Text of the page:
Robert Swan

A retrospective video of Swan’s career, created by his dear friends: radio personality/anti-bullying advocate, Betty Hoeffner, and radio DJ/musician, Anthony Pratscher, is viewable at–KzeDbME  YES, that is Robert Swan singing opera on the soundtrack. For more information, go to

Media Contact: Betty Hoeffner/219-814-4248/Landline       219-789-5258/Text


(ROLLING PRAIRIE, IN) Robert Swan, actor, award-winning screenwriter, producer, voiceover legend, operatic bass-baritone, and founder of Harbor Country Opera, best-known for his riveting performance as the Canadian Mountie in THE UNTOUCHABLES, Gene Hackman’s assistant coach in HOOSIER’S, and Jane Fonda’s friend in THE DOLLMAKER, died peacefully in his sleep at 5:47 a.m., August 9th, in his Rolling Prairie, Indiana home after a long battle with cancer.  This SAG/AFTRA member, born October 20th, 1944, made the lines, “Coach stays” in Hoosier’s, and “I do not approve of your methods” in The Untouchables famous. 

At the time of his passing, Swan had been looking for partners to turn his award-winning screenplay, The Saint and the Scoundrel, into a movie. The screenplay is about Samuel Johnson, the man who created one of the most important and famous books ever published…the first modern dictionary. Swan was saddened that most people had never heard of Johnson, even though his sculpted likeness is on display in Westminster Abbey, and, in St. Paul’s Cathedral you can find a bust of him as well as see where his body is interred. According to his biographer, James Boswell, this prolific and comedic conversationalist suffered most of his life with Tourette’s syndrome, Autism and difficulties with alcohol. As an actor, Swan was immediately drawn to Johnson’s story and relationship with Boswell and wondered why no one had ever made a feature film about him, so he wrote the screenplay with the hopes filmmakers will agree this story needs to be turned into a movie. Of course, Bob saw himself playing the role of Johnson but also thought Sir Anthony Hopkins or John Lithgow would serve this film well. To-date, the screenplay has received numerous awards domestic and abroad.

Swan was also working on a table reading of his screenplay featuring his close friends, Golden Globe and two time Primetime Emmy award-winning actor, Daniel J. Travanti as Samuel Johnson, award-winning actor, Si Osborne as James Boswell, accomplished actress, singer, comedienne, author and painter, Holly Schroeder as Marguerite, and actor, filmmaker, producer, director, Arnie Saks who, with Michael Dawson, won awards for restoring Orson Welle’s Othello, as narrator. To make that dream come true, the table reading, with this cast, took place, as part of the Celebration of Life party for Bob, October 8th, 2023, at The Acorn Theater in Three Oaks, Michigan.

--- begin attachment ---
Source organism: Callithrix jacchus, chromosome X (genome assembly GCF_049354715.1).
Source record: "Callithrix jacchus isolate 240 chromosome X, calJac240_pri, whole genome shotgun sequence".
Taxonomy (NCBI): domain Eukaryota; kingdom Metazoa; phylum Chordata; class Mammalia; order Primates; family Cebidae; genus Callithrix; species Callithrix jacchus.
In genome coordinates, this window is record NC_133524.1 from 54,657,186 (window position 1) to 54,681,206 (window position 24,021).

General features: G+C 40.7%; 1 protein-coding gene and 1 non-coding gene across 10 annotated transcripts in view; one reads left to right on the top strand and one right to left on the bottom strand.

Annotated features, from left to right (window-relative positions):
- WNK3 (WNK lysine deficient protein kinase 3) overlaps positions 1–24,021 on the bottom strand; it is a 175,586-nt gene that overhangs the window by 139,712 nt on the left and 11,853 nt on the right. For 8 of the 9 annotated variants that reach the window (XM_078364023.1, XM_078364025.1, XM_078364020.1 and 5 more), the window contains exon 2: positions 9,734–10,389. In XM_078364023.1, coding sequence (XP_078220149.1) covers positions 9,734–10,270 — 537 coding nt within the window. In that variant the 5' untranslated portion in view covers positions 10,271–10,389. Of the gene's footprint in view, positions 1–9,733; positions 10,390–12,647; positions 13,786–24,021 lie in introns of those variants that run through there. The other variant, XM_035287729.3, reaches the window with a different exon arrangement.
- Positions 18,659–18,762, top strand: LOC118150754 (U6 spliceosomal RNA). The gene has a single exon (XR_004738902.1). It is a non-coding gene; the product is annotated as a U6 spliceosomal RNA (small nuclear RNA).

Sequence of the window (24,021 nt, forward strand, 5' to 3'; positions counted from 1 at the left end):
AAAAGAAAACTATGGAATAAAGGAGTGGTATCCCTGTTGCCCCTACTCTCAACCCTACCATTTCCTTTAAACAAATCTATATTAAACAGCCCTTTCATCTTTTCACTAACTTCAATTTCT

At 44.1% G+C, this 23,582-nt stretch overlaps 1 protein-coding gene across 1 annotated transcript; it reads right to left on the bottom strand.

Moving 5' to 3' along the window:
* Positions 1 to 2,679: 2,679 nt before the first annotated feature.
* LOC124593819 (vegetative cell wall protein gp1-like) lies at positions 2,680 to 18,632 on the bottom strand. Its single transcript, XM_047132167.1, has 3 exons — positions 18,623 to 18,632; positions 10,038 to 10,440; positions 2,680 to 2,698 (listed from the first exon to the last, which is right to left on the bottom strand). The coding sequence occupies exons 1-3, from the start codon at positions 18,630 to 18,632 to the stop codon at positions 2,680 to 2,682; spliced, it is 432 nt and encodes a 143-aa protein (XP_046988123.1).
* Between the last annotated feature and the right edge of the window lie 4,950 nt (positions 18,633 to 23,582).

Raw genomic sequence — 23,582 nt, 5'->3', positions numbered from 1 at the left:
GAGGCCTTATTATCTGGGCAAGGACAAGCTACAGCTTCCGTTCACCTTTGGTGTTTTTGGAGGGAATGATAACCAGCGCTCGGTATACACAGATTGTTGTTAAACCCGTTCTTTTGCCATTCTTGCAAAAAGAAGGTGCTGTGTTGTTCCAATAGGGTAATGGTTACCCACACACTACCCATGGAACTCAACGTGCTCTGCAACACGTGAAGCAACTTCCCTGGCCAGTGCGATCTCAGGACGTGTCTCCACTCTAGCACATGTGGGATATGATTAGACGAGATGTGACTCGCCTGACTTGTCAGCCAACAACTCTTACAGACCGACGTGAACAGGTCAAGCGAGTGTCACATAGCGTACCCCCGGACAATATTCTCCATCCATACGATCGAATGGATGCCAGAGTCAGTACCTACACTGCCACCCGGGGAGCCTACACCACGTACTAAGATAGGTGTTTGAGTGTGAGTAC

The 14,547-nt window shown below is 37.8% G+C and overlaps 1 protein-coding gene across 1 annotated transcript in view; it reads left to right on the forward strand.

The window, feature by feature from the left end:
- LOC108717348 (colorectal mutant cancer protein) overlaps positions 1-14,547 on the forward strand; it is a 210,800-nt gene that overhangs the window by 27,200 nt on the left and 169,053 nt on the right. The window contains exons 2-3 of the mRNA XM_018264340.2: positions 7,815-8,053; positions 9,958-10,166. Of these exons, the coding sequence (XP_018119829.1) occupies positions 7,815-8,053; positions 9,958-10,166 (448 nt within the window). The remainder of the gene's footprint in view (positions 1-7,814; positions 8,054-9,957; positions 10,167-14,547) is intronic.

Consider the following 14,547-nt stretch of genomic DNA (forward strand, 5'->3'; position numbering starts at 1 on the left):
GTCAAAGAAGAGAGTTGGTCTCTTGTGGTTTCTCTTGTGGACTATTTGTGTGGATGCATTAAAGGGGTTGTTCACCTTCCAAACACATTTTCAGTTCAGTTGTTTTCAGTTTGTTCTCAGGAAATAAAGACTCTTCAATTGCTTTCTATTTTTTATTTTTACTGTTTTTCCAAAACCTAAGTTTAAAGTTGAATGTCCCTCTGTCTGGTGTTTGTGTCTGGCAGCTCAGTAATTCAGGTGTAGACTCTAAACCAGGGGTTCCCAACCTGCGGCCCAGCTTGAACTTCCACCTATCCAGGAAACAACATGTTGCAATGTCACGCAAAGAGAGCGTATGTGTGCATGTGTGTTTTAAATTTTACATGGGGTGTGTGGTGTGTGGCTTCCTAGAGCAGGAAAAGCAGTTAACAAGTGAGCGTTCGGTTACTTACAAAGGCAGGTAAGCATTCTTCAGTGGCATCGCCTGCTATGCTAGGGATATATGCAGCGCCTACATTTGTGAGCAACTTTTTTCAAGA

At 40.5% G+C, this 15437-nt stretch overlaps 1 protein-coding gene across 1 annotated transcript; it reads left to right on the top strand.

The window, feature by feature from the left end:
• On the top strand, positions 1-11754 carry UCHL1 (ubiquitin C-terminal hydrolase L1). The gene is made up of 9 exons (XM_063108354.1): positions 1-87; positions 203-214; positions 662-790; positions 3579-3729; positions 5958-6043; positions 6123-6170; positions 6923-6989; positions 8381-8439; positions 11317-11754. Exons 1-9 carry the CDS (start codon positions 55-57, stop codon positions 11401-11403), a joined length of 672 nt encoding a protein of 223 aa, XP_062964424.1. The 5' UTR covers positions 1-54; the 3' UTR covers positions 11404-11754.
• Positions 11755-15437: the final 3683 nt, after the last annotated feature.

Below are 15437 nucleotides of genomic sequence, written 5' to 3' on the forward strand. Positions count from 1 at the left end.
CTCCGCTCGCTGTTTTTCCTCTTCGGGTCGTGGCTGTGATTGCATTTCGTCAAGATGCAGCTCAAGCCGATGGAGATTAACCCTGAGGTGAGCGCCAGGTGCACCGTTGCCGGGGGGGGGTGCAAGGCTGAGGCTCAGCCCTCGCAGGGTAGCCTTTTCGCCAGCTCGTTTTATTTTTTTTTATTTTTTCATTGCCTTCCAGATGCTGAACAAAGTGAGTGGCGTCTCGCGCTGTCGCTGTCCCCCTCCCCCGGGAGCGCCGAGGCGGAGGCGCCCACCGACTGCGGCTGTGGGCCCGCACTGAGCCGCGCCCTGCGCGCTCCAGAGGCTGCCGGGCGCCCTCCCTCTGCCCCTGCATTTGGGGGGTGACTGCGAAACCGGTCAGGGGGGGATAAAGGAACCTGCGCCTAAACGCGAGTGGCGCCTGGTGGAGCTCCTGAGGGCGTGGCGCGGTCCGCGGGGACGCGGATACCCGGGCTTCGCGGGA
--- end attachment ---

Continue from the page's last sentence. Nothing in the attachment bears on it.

“Bob’s screenplay The Saint and the Scoundrel is astonishing for several reasons,’ explained Holly Schroeder. “The most important one? Bob understood the physically flawed, verbose, brilliant Samuel Johnson because he was very much like him.”

“Samuel Johnson’s mind was inquisitive,” noted Si Osborne. “He was an eclectic intellect with an all-encompassing compassion, like Bob. I’m honored to be playing Boswell, because in life, playing Boswell to Swan’s Johnson is much like sitting in the surf and hoping you can keep your head above the waves. If it wasn’t for Boswell, Samuel Johnson wouldn’t be known at all. “

According to Arnie Saks, “Sam is erudite and articulate, like Bob.”

After the table reading, friends and family shared their stories on the stage Swan often graced with his humor and beautiful operatic songs and acting. He, like so many, love The Acorn Theater and the  organizers of Bob’s celebration are deeply grateful they donated their venue for this celebration of all things Robert Swan. Heartfelt thanks also go out to David Fink, the former owner of The Acorn and close friend to Swan. Fink emceed the night, in honor of the many, times he, “had the pleasure and honor of introducing Bob at the numerous operas, shows and Chrismats Galas he brought to Harbor Country, Michigan.”